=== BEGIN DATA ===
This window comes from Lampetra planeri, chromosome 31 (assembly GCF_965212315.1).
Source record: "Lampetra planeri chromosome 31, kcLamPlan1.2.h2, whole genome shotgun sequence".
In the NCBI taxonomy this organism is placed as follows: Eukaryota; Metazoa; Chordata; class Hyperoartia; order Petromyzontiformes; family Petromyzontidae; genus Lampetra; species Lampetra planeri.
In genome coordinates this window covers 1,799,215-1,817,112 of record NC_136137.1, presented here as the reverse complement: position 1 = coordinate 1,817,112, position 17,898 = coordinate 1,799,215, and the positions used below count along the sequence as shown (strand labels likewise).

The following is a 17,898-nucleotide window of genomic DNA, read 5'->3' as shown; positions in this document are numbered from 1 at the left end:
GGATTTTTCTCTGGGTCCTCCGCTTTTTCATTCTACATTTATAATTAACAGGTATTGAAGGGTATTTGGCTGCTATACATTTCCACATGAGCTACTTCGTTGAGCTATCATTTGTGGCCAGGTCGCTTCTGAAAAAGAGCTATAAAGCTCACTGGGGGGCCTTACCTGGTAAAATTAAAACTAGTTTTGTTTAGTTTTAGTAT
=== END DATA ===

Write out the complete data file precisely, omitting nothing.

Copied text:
This window comes from Lampetra planeri, chromosome 31 (assembly GCF_965212315.1).
Source record: "Lampetra planeri chromosome 31, kcLamPlan1.2.h2, whole genome shotgun sequence".
In the NCBI taxonomy this organism is placed as follows: Eukaryota; Metazoa; Chordata; class Hyperoartia; order Petromyzontiformes; family Petromyzontidae; genus Lampetra; species Lampetra planeri.
In genome coordinates this window covers 1,799,215-1,817,112 of record NC_136137.1, presented here as the reverse complement: position 1 = coordinate 1,817,112, position 17,898 = coordinate 1,799,215, and the positions used below count along the sequence as shown (strand labels likewise).

The following is a 17,898-nucleotide window of genomic DNA, read 5'->3' as shown; positions in this document are numbered from 1 at the left end:
GGATTTTTCTCTGGGTCCTCCGCTTTTTCATTCTACATTTATAATTAACAGGTATTGAAGGGTATTTGGCTGCTATACATTTCCACATGAGCTACTTCGTTGAGCTATCATTTGTGGCCAGGTCGCTTCTGAAAAAGAGCTATAAAGCTCACTGGGGGGCCTTACCTGGTAAAATTAAAACTAGTTTTGTTTAGTTTTAGTAT